February 2, 2003 Vol. VIII, No. 9

From the Japanese quilts exhibition: "Seven Lucky Gods."

Dazzling Japanese Quilts Exhibition Opens at Northridge

One Hundred Extraordinary Quilts Create New Art from Old, Traditional Fabrics

In its only West Coast showing, the "Contemporary Japanese Quilts: New Works by Quilt Artists in Japan" exhibition will open at the Art Galleries of Cal State Northridge on Monday, Feb. 2. Due to the scale of the exhibition—it features 100 quilts pieced together from traditional Japanese fabrics—it will be shown in two segments: February 2–20 and February 23–March 13.

A special reception for artists and exhibition organizers is planned for Friday, Feb. 6. It will be open to the public. Juliann Wolfgram, a specialist in Asian art, will present a lecture on the exhibition on Monday, Feb. 9, in the Galleries.

Organized by the Asian Art Coordinating Council in Denver, Colo., in conjunction with Kokusai Art and the Japan Handicrafts Instructors' Association of Tokyo, Japan, the exhibition—which has toured in Japan, Australia and the Netherlands and will visit other U.S. cities—presents quilts by 100 women, including veteran as well as new quilt artists and instructors.

"Each quilter was required to include traditional textiles produced in Japan,"said Instructors' Association chairman Tadanobu Seto, "and considered part of our cultural history."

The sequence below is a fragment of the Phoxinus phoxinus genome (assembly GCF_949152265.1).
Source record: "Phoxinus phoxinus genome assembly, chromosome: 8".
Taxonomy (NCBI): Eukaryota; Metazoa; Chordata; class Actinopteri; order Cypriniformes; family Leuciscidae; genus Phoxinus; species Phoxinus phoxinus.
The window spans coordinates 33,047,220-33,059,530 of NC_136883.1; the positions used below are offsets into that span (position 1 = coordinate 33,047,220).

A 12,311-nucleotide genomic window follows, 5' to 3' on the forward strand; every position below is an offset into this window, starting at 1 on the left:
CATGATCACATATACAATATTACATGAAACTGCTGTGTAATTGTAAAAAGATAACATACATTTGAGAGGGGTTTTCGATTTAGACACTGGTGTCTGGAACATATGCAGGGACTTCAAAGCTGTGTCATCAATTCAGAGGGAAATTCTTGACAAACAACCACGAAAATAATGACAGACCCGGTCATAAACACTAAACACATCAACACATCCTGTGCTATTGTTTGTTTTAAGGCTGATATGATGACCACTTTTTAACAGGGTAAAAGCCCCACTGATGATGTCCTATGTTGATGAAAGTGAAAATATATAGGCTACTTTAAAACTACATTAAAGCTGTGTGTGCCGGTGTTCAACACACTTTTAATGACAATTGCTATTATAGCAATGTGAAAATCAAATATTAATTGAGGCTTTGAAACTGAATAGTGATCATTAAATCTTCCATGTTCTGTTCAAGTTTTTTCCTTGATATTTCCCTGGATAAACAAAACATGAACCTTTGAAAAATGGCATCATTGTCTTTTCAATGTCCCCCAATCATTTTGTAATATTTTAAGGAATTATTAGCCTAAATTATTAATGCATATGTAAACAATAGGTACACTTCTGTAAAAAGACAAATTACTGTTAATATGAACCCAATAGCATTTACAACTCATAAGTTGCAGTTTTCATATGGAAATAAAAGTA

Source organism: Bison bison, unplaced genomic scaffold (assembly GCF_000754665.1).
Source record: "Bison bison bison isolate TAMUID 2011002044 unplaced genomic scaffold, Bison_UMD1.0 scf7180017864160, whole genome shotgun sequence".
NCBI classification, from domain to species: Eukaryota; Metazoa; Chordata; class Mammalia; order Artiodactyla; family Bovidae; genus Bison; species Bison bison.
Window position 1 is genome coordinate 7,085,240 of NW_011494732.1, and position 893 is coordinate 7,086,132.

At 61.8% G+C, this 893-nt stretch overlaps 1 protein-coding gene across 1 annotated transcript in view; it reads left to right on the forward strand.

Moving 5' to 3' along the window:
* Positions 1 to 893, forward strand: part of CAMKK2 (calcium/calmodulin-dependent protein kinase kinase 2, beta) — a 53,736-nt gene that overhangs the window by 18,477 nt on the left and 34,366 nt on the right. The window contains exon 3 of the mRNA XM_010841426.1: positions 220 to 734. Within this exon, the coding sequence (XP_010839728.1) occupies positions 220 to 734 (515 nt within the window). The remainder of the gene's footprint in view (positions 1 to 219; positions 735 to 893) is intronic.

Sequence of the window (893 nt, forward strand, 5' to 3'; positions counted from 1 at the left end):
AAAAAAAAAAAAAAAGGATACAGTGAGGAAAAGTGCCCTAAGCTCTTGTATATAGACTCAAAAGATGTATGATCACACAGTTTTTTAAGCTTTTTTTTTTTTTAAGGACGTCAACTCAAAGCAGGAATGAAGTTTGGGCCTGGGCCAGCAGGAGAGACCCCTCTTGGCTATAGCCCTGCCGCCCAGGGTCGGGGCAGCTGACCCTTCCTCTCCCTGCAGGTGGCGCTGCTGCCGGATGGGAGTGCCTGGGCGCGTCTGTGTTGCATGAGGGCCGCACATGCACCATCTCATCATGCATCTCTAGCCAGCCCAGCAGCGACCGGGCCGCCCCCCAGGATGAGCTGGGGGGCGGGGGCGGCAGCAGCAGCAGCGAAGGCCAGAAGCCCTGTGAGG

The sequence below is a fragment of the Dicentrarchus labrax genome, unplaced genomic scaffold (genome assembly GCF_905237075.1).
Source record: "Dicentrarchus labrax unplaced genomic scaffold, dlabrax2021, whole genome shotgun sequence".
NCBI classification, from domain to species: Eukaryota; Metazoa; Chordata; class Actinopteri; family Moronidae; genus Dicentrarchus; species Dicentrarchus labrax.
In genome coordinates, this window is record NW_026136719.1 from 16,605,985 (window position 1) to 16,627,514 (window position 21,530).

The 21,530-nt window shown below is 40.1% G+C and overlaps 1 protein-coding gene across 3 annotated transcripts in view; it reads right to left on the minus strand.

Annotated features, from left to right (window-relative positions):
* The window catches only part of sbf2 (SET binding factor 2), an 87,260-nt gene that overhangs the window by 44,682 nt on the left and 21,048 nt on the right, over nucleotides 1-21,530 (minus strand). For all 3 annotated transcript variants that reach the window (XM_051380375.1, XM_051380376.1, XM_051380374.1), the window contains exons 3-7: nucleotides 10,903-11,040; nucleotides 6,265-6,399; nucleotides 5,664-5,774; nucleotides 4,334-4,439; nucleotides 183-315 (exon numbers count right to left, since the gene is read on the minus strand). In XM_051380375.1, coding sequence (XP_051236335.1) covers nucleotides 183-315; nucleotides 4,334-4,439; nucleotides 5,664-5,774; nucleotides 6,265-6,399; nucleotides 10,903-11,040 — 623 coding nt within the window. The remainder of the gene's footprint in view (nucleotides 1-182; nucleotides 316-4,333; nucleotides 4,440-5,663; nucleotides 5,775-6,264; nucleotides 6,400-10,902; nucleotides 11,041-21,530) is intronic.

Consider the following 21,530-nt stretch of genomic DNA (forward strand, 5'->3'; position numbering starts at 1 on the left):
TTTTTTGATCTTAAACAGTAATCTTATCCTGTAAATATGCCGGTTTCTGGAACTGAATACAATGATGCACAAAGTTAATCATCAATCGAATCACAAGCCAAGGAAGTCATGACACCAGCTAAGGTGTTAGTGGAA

Constructed from hand dyed and woven fabrics, including richly textured or more delicate cloths from kimonos, obis and bedding, the works represent a new wave of quilt making in Japan, sparked by the recent introduction of the American tradition of patchwork quilts.

"Japanese women have a very long history of hand and needle art,"said CSUN art professor and textiles expert Bernice Colman, "not just as garment makers, but as object makers."Embroidered cushions, bags, dolls and other small objects are part of a well-established needlework tradition.

"When the quilt craze hit in Japan about 25 years ago,"Colman said, "the women saw it as an outlet for creative expression that goes beyond the little dolls and other objects."

Colman pointed out that the exercise of patchwork quilting in itself is not new to Japan, whose futons reveal the frequent practical use of patchwork. "The new Japanese quilts, however, combine the Japanese stylistic tradition with the Western pictorial tradition,"she explained.

The works range from a joyful scarlet silk on cream creation called "Celebration"to the brooding deep dyed cotton indigos of "Mt. Fuji in Late Summer,"from free form to geometric to narrative. Throughout, the artists' themes and images—dogwood, peach and apple blossoms, cranes, the elements, ribbons of rivers and moonlight—reflect their closeness to the natural world.

Though the works are introspective in mood and executed by individuals rather than in the more social American quilting party, Art Galleries Director Louise Lewis sees them as the products of a "metaphoric quilting bee."The sense of community is present, she said, in the artists' collective desire to bring their ancestors into their work and to emphasize the symbols of their culture.

"We are delighted to be able to do this exhibition in the spring, coming out of a dark winter and in an uneasy time in the world," Lewis said. "The joy in even the most simple of these quilts gives one a sense of community, their connective threads binding us together."

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